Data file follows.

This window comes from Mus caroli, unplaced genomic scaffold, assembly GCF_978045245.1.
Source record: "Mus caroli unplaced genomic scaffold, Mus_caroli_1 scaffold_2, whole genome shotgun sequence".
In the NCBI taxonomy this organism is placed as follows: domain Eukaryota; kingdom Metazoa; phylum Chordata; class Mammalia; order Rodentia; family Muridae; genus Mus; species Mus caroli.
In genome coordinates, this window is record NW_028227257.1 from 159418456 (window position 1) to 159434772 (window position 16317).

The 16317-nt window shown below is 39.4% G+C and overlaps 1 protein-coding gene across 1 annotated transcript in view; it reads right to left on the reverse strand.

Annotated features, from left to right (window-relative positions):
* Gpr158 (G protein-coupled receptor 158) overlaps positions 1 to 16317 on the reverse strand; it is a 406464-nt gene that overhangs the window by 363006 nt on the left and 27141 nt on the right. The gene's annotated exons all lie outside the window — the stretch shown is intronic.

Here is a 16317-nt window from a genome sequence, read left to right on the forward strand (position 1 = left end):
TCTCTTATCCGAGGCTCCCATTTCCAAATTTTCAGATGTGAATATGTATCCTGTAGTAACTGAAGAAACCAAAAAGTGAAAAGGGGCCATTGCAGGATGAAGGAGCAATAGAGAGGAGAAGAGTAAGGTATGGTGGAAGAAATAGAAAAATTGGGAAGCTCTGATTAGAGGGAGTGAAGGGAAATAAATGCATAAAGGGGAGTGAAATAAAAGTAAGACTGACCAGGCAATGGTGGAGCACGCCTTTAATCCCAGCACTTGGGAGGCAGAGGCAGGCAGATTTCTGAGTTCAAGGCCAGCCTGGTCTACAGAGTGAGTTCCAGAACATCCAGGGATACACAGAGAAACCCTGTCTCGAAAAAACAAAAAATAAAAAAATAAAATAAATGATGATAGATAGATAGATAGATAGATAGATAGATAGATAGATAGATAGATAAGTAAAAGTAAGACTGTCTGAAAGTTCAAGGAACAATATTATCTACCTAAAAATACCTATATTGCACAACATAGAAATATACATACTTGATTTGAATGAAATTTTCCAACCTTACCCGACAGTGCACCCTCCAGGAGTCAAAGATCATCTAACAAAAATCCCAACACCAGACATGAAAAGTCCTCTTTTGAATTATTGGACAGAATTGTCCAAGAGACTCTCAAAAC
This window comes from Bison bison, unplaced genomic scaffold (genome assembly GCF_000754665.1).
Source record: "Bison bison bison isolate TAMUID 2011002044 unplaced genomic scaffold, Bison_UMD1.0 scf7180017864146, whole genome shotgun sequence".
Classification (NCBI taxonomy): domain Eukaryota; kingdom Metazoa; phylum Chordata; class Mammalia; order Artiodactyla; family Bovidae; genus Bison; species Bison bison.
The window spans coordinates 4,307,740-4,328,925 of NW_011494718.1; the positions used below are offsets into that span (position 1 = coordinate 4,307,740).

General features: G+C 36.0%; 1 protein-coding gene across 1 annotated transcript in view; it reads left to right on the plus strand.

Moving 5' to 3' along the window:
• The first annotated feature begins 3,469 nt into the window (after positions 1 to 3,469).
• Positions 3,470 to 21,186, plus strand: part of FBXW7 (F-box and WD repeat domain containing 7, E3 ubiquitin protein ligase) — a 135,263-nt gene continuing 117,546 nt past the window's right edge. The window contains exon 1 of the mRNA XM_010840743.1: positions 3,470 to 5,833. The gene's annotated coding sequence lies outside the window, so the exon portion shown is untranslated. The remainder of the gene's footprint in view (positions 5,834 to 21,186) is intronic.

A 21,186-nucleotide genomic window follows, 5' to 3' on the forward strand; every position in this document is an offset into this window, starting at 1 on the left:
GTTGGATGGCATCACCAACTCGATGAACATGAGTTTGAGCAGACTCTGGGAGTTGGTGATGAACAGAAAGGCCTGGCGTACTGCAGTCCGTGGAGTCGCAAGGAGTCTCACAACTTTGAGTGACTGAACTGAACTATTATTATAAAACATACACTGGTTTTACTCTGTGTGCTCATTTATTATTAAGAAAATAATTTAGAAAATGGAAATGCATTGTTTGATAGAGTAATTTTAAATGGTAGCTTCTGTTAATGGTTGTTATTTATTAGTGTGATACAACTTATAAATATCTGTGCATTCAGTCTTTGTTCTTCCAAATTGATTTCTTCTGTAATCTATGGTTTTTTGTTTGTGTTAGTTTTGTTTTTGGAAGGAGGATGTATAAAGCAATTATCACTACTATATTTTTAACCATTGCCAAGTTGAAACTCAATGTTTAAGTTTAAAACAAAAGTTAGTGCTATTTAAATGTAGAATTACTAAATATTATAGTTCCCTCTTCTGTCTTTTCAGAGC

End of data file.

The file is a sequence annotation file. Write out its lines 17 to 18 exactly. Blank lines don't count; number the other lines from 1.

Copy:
• Positions 3,470 to 21,186, plus strand: part of FBXW7 (F-box and WD repeat domain containing 7, E3 ubiquitin protein ligase) — a 135,263-nt gene continuing 117,546 nt past the window's right edge. The window contains exon 1 of the mRNA XM_010840743.1: positions 3,470 to 5,833. The gene's annotated coding sequence lies outside the window, so the exon portion shown is untranslated. The remainder of the gene's footprint in view (positions 5,834 to 21,186) is intronic.

A 21,186-nucleotide genomic window follows, 5' to 3' on the forward strand; every position in this document is an offset into this window, starting at 1 on the left: